SC2150 The DEXOS approved oil used by the dealer is a synthetic blend. Fine for the average push-rod engine but these high revving (7k redline), high compression (11.5:1) double overhead cam DI engines need a good full syn to protect properly. Far more parts and closer tolerances with 3 timing chains and the related tensioners and guides. This is all marketing with the deal between GM and M1......just look at the V8 LS3/L99, it states M1 full syn only in the past years, but it is an engine rarely turning over 5-5500 RPM and far fewer moving parts with very few as wear prone as overhead cam engines, and then it is 10.4-10.7:1...when the V6 needs that extra protection far more than the V8.

The reason 87 octane (makes more power and gets better MPG with 91-93) is recommended and the cheaper oil is all marketing. The buyer of a lower cost V6 marketing has determined is attracted to cheaper fuel, lower cost oil changes (aside from the free changes) etc. (all around lower cost of ownership appeals to the economy minded). It has nothing to do with what is "best" for the engine or the vehicle. That only comes into play when the vehicles reach commercial needs where longevity is critical to the prospective buyer. All modern cars and light trucks have the ability with the superior quality control and materials to last 200-300-400k miles if properly cared for, but this runs contrary to selling new cars & trucks. Just as people drive to 8-10k miles on that first factory oil fill.....very bad for the engines life, but the owners manual states they should. Planned obsolescence.

I agree w/you on M1 as well. Years ago it was among the best, but then they removed most of the zinc/phosphorus from the formula (anti scuff/wear additive) due to GM's not wanting it so a Pennzoil, Valvoline, or Quaker State is far better now. We used M1 years ago in our Alky fueled dragsters and on average we put 300-350 rounds a year on each, and the protection was great. We have since moved to Valvoline full syn or preferably Amsoil or similar after they changed the formulation of M1. M1 is still fine for average daily drivers....but for the $ I go for one of the others.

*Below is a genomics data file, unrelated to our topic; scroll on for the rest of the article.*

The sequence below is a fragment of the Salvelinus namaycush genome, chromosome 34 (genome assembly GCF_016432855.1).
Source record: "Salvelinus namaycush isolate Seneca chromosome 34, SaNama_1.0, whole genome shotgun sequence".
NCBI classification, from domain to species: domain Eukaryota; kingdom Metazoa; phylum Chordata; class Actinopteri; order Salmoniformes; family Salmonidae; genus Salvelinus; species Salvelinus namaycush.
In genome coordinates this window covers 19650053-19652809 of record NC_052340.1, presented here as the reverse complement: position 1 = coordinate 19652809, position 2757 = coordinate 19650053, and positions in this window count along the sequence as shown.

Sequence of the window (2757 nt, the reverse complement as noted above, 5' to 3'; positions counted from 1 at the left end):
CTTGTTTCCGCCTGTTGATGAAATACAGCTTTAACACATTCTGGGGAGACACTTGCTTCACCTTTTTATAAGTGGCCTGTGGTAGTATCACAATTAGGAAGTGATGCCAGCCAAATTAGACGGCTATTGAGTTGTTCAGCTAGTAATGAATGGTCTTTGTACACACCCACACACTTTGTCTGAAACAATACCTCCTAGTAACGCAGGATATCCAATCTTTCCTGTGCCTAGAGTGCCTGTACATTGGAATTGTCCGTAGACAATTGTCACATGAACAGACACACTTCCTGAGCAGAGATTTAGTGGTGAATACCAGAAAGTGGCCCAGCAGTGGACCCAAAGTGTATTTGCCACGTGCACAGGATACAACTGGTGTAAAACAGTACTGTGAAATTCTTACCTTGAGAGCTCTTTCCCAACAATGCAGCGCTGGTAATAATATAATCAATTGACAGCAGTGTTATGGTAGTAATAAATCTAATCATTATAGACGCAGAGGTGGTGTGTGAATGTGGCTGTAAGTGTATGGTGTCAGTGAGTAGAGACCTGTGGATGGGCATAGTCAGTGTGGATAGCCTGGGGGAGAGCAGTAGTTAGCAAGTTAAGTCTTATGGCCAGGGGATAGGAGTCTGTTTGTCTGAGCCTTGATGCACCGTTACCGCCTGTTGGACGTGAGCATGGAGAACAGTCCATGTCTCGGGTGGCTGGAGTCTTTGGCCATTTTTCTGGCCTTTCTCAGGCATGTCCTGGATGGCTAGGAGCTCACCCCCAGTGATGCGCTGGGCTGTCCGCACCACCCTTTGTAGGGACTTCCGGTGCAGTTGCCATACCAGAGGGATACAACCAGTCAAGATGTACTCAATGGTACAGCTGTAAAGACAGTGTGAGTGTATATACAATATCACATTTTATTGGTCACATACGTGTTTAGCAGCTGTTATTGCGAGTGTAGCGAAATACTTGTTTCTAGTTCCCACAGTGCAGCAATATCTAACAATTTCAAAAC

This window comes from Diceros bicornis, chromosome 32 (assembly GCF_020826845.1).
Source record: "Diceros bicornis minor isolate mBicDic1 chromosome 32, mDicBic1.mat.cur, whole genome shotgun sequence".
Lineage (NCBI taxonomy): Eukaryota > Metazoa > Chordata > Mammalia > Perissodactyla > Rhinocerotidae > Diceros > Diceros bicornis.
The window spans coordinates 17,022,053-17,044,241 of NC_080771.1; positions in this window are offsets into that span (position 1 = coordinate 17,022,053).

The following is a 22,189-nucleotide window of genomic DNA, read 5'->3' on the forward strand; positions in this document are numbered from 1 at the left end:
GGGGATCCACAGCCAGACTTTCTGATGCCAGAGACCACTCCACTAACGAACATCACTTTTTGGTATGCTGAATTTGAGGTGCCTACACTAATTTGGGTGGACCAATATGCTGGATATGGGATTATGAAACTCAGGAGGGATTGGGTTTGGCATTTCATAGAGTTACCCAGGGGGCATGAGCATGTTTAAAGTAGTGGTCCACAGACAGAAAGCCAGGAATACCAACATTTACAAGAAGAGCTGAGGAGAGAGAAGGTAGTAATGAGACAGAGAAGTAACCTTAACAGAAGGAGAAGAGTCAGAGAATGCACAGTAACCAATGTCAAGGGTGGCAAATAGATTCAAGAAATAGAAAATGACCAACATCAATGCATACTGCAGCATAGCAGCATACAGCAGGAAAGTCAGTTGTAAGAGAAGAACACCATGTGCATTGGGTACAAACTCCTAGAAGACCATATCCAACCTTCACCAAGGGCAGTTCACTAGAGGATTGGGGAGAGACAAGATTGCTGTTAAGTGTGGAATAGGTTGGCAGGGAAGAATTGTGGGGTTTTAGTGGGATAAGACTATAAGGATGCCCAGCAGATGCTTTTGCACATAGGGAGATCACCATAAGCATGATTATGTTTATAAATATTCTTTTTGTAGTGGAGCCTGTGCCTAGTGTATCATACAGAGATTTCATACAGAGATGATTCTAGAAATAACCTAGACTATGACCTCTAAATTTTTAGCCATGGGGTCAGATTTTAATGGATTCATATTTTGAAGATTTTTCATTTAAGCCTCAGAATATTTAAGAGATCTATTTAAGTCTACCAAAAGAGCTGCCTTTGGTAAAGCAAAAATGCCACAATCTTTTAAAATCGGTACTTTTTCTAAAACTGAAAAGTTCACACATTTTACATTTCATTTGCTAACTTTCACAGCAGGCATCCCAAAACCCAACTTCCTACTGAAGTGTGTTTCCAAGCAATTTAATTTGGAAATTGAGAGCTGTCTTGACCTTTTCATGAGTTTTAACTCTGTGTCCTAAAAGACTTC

As far as thinner weights, less shear equals less resistance and better MPG to meet the CAFE standards. So your on the right track there as well. I don't think there is risk of using it though as it still provides a good barrier. We use different oils for different applications in the race engines. The Top Dragster, Super Comp, etc. we run a heavier weight as we build them a little "looser" than a street engine as we freshen every season end (replace springs and lifters 1/2 season to avoid unexpected failures) to make more power. But on the heads up engines (quickest to the finish line) we run as thin as will protect for even more power knowing we will tear them down every few races and replace bearings as needed. Same with oil pressure. We run lower pressure on heads up engines for less parasitic power loss. What you DON'T want to do with todays close tolerance street engines is to run a heavy oil like a 15w50 that was fine in the past with traditional old SBC/BBC engines. That can actually cause less protection due to flow, etc.

DEXO's is far better than the conventional's of the past, but these new smaller displacement higher revving higher compression engines need a lower weight oil so a 5w20 or even a 0w20 is fine as long as it is a good FULL synthetic.

Hope this helps!
03-17-2015 06:59 PM
CyberPunk223 that's good reading, and here I am letting the dealership put the standard Dexos oil in my car thinking it's good oil... what exactly is the fault in dexos oil? I thought it was a semi-synthetic oil?.. I'm reading that manufacturers are specifying thinner oil to maximize efficiency, I hope they are not sacrificing durability for that silly reason.

I think I ought to go synthetic from now on.. also in my experience I've never been impressed with M1 oil either, it seems to wear out in 3,000 miles just like conventional.